19. The method of claim 17 , wherein said method is used to generate a color reproduction table.

20. A method of mapping a first color gamut to a second color gamut, comprising the steps of:

determining an initial boundary mapping from a first gamut boundary of the first color gamut to a second gamut boundary of the second color gamut,

wherein the determining step includes:

mapping a first color gamut lightness range to a second color gamut lightness range to generate a linear-lightness-scaled source gamut;

dividing said linear-lightness-scaled source gamut into a first plurality of hue-leafs;

dividing said second color gamut into a second plurality of hue-leafs; and

performing mapping from said linear-lightness-scaled source gamut to said second color gamut by mapping between each hue-leaf of said first plurality of hue-leafs and each of corresponding hue-leafs of said second plurality of hue leafs, wherein said mapping is applied to both linear-lightness scaled source gamut lightness data and linear-lightness-scaled source gamut chroma data; and

modifying said initial boundary mapping based on a mapping function,

wherein at least one of said defining and said modifying is performed by executing instructions stored in a computer-readable storage medium.

21. The method of claim 20 wherein the mapping function establishes a continuous first derivative of change of at least one color space component from the first color gamut to the second color gamut.

22. The method of claim 20 , wherein said mapping function is further defined by:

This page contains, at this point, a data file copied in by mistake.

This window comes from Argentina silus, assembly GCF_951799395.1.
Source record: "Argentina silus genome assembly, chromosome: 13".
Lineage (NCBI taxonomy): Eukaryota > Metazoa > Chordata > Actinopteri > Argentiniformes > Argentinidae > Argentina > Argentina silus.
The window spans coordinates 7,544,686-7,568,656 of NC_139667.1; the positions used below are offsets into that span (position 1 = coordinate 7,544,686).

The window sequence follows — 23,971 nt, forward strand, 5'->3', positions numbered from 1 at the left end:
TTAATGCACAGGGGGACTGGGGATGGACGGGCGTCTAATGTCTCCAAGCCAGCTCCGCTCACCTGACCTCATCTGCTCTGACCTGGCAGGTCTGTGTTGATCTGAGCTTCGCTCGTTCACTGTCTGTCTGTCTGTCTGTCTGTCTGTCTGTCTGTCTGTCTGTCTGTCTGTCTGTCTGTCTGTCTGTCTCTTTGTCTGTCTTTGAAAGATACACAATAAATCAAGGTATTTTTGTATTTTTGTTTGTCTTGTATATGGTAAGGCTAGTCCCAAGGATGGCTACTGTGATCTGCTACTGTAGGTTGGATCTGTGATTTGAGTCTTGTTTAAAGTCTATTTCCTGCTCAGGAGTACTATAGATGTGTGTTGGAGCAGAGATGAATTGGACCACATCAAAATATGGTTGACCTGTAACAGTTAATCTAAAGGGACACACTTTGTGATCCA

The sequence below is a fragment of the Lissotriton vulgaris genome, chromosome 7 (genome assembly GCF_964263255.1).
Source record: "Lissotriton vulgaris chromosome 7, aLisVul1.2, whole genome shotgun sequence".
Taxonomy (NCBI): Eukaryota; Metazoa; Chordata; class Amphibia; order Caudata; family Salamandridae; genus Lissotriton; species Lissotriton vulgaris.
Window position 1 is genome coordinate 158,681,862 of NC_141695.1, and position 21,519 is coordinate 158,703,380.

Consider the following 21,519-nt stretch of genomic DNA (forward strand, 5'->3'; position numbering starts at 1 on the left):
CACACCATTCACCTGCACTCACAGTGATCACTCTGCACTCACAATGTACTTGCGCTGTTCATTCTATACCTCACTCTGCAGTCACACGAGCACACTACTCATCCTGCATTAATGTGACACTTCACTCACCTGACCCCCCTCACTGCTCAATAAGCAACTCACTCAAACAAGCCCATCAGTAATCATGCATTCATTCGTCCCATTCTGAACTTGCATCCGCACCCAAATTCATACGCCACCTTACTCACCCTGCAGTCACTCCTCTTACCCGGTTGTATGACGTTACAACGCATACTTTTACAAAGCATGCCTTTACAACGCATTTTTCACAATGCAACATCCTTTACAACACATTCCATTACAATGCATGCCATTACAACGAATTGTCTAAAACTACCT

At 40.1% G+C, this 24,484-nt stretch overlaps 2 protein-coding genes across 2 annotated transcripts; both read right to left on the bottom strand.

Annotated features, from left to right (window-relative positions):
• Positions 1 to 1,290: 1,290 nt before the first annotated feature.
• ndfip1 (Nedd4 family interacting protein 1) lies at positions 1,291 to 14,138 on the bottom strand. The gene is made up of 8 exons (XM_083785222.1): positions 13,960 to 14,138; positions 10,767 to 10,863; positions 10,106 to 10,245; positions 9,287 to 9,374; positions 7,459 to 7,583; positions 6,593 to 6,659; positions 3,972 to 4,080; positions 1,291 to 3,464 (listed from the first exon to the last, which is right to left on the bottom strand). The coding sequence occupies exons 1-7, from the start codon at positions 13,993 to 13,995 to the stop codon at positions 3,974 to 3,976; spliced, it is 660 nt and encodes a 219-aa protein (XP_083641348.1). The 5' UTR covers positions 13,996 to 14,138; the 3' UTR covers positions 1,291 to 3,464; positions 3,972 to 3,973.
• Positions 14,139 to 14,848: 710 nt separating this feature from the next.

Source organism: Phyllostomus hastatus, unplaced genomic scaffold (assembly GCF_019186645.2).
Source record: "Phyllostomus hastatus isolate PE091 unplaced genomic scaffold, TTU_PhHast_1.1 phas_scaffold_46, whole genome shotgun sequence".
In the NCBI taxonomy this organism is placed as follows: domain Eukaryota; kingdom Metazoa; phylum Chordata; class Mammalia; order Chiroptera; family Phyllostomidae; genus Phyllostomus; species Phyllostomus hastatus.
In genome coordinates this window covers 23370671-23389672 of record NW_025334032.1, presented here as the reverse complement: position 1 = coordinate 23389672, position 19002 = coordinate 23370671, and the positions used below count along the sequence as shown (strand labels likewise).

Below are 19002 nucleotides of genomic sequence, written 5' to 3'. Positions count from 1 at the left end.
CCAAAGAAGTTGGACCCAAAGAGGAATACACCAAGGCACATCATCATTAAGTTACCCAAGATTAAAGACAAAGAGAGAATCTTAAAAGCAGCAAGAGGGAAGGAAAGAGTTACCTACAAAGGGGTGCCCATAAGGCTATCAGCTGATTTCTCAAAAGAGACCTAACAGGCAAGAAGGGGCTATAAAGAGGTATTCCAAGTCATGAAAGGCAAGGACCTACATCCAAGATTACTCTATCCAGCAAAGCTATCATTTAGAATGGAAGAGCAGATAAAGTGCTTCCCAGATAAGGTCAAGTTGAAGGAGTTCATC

a minimum first derivative of change of said at least one color space component from said first color gamut to said second color gamut; and

a maximum first derivative of change of said at least one color space component from said first color gamut to said second color gamut.

23. The method of claim 22 , wherein:

said at least one color space component includes a lightness component and a chroma component; and

said defining said mapping function includes the steps of:

defining a first function establishing a rate of change of said lightness component for mapping said lightness component from said first color gamut to said second color gamut; and

defining a second function establishing a rate of change of said chroma component for mapping said chroma component from said first color gamut to said second color gamut.

24. The method of claim 23 , further comprising the steps of:

determining an internal lightness mapping of an internal lightness component of said first color gamut to an internal lightness component of said second color gamut based on said first function; and